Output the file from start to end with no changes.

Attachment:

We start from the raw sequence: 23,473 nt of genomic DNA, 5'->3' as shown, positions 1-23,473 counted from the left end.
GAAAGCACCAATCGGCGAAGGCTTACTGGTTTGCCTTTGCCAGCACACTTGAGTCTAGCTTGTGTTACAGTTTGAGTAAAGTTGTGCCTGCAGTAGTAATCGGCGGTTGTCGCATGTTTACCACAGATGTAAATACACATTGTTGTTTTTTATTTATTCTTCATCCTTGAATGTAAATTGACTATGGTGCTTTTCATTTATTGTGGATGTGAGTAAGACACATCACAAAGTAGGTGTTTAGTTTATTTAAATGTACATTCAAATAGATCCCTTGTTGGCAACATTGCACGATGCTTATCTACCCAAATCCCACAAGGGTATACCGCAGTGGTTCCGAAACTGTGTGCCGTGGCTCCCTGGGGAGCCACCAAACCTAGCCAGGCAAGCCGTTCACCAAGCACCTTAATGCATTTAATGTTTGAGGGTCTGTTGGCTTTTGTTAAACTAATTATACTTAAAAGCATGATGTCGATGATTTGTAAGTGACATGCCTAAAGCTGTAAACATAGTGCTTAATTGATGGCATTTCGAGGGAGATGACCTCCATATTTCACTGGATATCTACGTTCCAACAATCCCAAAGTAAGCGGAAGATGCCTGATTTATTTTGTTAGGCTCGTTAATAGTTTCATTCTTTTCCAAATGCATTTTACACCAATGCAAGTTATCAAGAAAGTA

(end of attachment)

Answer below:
We start from the raw sequence: 23,473 nt of genomic DNA, 5'->3' as shown, positions 1-23,473 counted from the left end.
GAAAGCACCAATCGGCGAAGGCTTACTGGTTTGCCTTTGCCAGCACACTTGAGTCTAGCTTGTGTTACAGTTTGAGTAAAGTTGTGCCTGCAGTAGTAATCGGCGGTTGTCGCATGTTTACCACAGATGTAAATACACATTGTTGTTTTTTATTTATTCTTCATCCTTGAATGTAAATTGACTATGGTGCTTTTCATTTATTGTGGATGTGAGTAAGACACATCACAAAGTAGGTGTTTAGTTTATTTAAATGTACATTCAAATAGATCCCTTGTTGGCAACATTGCACGATGCTTATCTACCCAAATCCCACAAGGGTATACCGCAGTGGTTCCGAAACTGTGTGCCGTGGCTCCCTGGGGAGCCACCAAACCTAGCCAGGCAAGCCGTTCACCAAGCACCTTAATGCATTTAATGTTTGAGGGTCTGTTGGCTTTTGTTAAACTAATTATACTTAAAAGCATGATGTCGATGATTTGTAAGTGACATGCCTAAAGCTGTAAACATAGTGCTTAATTGATGGCATTTCGAGGGAGATGACCTCCATATTTCACTGGATATCTACGTTCCAACAATCCCAAAGTAAGCGGAAGATGCCTGATTTATTTTGTTAGGCTCGTTAATAGTTTCATTCTTTTCCAAATGCATTTTACACCAATGCAAGTTATCAAGAAAGTA